Title: Industrial Mineral Waste as an Alternative Pozzolan for the Design of Eco-Efficient Binary Cements: Impact on Physical Properties and Chloride Resistance
Author(s): Laura Caneda-Martínez, Moisés Frías, Mª Isabel Sánchez de Rojas, Javier Sánchez, and César Medina
Publication: Symposium Paper
Appears on pages(s): 301-320
Keywords: coal mining waste, supplementary cementitious materials, eco-efficient cements, chloride resistance, porosity, resistivity, chloride diffusion coefficient, critical chloride content
The current exponential growth in cement demand and the gradual reduction in the availability of the supplementary cementitious materials (SCMs) conventionally employed in the cement sector (fly ash, blast furnace slag, etc.) have brought awareness over the need to find alternative sources of pozzolanic materials. Whereas the use of calcined kaolinitic clays (metakaolinite) could represent an excellent substitute for the traditional SCMs, the environmental and economic cost associated with kaolinite extraction thwarts the development of this course of action. Conversely, the clayey wastes obtained in the coal mining industry could represent an inexpensive and environmentally sound raw material for the production of recycled metakaolinite, promoting at the same time a Circular Economy model.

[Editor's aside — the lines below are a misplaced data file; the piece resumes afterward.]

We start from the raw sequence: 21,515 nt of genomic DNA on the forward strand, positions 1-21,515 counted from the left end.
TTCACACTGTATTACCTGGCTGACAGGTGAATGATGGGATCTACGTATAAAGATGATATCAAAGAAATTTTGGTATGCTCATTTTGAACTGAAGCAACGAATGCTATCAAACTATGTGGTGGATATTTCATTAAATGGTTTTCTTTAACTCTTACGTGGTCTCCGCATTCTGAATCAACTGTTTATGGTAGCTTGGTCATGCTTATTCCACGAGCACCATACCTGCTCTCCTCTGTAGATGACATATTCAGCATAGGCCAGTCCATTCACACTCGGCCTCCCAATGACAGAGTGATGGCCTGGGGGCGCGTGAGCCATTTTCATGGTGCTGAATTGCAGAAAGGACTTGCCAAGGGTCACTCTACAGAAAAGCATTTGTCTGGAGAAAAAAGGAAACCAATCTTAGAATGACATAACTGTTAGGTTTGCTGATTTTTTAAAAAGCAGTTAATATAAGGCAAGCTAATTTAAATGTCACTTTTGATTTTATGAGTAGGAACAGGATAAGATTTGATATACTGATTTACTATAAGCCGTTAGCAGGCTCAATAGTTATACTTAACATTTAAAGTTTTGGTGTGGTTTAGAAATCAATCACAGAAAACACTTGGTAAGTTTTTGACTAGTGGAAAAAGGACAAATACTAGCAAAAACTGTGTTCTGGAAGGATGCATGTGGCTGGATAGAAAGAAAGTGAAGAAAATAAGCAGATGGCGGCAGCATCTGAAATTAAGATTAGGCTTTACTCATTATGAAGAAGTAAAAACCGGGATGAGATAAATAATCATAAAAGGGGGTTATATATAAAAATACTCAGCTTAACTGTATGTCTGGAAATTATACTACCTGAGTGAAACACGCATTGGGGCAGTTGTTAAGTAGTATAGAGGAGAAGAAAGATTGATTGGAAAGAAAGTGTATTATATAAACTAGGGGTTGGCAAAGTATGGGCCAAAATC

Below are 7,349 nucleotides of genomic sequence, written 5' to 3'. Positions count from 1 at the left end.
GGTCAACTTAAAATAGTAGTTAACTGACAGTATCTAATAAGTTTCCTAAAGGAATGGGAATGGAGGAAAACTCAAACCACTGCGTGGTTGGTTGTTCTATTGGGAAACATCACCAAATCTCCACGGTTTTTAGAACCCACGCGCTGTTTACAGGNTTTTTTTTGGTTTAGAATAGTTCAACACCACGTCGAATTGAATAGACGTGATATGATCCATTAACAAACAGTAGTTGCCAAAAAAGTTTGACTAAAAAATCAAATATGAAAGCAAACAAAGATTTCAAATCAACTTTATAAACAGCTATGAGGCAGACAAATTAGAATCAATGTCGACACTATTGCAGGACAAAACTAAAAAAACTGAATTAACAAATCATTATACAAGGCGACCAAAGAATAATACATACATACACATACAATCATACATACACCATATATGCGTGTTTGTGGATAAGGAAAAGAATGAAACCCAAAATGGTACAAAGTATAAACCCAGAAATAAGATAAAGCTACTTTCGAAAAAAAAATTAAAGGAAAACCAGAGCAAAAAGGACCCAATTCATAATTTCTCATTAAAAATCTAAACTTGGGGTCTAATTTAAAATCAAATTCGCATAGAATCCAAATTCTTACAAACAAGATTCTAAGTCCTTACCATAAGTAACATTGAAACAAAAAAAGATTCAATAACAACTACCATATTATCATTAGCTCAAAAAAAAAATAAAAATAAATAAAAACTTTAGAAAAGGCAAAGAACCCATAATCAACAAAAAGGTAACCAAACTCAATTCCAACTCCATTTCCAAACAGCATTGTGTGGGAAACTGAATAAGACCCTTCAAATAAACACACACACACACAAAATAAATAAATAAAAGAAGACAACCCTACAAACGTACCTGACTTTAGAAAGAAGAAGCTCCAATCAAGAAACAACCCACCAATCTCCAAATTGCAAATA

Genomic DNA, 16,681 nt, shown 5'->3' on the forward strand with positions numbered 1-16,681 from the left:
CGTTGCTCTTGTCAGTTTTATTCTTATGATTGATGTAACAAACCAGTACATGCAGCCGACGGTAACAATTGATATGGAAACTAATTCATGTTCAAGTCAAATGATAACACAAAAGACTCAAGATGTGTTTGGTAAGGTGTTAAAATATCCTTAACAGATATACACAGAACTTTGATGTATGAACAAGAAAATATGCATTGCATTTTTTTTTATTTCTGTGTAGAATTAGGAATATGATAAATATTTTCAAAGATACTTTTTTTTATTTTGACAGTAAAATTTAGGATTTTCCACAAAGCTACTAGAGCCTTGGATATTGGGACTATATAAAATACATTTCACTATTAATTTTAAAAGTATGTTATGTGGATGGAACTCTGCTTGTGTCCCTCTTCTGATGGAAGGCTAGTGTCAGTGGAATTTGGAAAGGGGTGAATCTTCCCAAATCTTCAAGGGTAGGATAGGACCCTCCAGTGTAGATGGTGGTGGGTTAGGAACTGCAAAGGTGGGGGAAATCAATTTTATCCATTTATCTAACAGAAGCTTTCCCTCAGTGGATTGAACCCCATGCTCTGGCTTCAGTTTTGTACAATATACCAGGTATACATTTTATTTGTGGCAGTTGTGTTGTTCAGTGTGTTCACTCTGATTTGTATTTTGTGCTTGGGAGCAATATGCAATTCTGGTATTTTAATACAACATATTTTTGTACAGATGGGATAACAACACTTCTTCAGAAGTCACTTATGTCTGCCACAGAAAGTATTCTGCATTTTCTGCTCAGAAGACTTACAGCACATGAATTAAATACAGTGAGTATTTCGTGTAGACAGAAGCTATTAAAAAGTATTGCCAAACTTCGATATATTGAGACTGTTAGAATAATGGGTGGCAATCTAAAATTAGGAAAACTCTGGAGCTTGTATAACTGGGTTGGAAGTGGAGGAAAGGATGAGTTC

This work describes the physical and durable properties of binary mortars prepared with different substitution levels (20 % and 50 %) of thermally activated coal mining waste (600 ºC/2 hours), placing emphasis on their chloride resistance. The results show that the differences observed in the pore network and in the mineralogical composition of the blended matrices result in a superior resistance to chloride ingress and, therefore, in a decrease in the risk of corrosion of the subsequent structures and an increase in their service life.